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man on the moon with american flag
Tina Lerno, July 20, 2018

On July 20, 1969, Apollo 11 landed on the lunar surface, making American astronauts Neil Armstrong and Buzz Aldrin the first humans to walk on the moon. Armstrong was the first to touch toe, and he meandered about for two and a half hours outside the spacecraft.


Performer Julian Eltinge in and out of drag
Nicholas Beyelia, June 19, 2018

Long before Divine, Charles Pierce, Craig Russell, Jim Bailey, or any contestant on ‘Drag Race’ brought the art of drag performance to mainstream audiences, there was Julian Eltinge.


Brenda Allen waits for policewoman Audre Davis to appear at hearing arranged by Judge William McKay. Davis never showed up in court. Herald Examiner Collection, photo dated July 9, 1949
Photo Friends, June 14, 2018

After Ann Forst, the Black Widow, was sentenced to serve time for pandering, one of her protégés, Brenda Allen (born Marie Mitchell and going under a number of aliases including Brenda Allen Burns, Marie Brooks, Marie Cash, Brenda Burris, and Marie Balanque) wasted no time in setting up her own p


Ann Forst testifies in court regarding collaboration with LAPD Vice Squad in photo dated August 5, 1940.
Photo Friends, May 31, 2018

And now, a bit of real life noir compliments of the photo collection of the Los Angeles Public Library and the real lives of two L.A. femme fatales – the Black Widow and the Vice Queen.


Decoration Day parade in Pasadena, 1891
Tina Lerno, May 26, 2018

Memorial Day is officially observed on the last Monday of May, honoring the men and women who lost their lives while serving in the U.S. military. It was originally known as Decoration Day because families would decorate the graves of those who had fallen in the Civil War.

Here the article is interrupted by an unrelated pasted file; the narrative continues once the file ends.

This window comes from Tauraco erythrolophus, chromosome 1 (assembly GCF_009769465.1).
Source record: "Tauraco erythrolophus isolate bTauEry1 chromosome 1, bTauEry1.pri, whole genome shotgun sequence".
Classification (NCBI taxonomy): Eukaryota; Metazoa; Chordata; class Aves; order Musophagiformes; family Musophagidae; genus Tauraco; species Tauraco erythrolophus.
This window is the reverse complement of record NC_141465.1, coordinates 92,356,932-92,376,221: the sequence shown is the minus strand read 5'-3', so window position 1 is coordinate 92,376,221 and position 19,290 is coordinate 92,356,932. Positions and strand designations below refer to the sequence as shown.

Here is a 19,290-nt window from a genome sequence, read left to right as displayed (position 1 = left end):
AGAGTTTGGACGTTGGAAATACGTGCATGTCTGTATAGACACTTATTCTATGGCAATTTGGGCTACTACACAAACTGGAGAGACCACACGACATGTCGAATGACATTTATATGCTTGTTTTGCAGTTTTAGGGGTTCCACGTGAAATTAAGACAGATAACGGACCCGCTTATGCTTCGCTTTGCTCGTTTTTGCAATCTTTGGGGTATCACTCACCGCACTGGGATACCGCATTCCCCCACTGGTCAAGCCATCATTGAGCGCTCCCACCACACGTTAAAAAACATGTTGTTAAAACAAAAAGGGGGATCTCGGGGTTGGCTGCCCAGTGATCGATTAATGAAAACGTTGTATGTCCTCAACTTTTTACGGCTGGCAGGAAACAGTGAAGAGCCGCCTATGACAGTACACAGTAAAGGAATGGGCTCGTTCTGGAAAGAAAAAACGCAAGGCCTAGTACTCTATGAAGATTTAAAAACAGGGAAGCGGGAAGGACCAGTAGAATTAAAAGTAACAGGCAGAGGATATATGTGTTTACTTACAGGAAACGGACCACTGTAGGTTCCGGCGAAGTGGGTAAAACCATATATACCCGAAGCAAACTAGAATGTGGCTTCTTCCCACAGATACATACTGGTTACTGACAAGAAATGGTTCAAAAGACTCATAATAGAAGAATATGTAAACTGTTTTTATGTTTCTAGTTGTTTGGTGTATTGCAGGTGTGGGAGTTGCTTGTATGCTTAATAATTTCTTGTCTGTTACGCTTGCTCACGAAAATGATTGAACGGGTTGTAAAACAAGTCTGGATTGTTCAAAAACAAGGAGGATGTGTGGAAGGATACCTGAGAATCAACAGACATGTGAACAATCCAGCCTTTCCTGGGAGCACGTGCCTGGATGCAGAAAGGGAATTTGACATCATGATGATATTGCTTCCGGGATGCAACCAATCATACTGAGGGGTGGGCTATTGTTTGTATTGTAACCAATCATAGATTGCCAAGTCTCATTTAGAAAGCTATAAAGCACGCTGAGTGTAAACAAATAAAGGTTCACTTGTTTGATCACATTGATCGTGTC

Looking northeast towards Brighton Beach
Nicholas Beyelia, May 25, 2018

At some point in 1889 the president and (later) chairman of the board of the Farmers and Merchants National Bank of Los Angeles, Jackson A. Graves, decided that his Alhambra residence simply wasn’t as relaxing for his family as he would like.


Amelia Earhart and technical expert Paul Mantz study the route Earhart undertook in a flight from the Hawaiian Islands to California, the longest over-water flight ever undertaken at that time.
Photo Friends, July 19, 2018

While attending the 1907 Iowa State Fair in Des Moines, ten-year-old Amelia Mary Earhart saw her first airplane. She was not impressed. She described it as “a thing of rusty wire and wood and not at all interesting” and asked her father, Edwin Earhart, to take her back to the merry-go-round.


4 autographs from the Lummis Collection
Rudy Ruiz, May 18, 2018

Former City Librarian Charles F. Lummis approached the Library Board of Directors in October of 1905 and recommended that a system of collecting autographs be put in place:


Cinco de Mayo plus colorful banners
Tina Lerno, May 04, 2018

Cinco de Mayo is a holiday commemorating just one event: The Battle of Puebla, which was a day of victory for the Mexican army against the French in 1862. Over 150 years later, people still mistake the holiday for Mexican Independence Day which is September 16.


Young Japanese girls brave the early morning rain to bid farewell to friends leaving for Manzanar relocation camp
Photo Friends, May 01, 2018

In the spring of 1942, the City of Los Angeles experienced a population exodus triggered by a presidential executive order. Images in the Los Angeles Public Library's Herald Examiner Collection and Shades of L.A.


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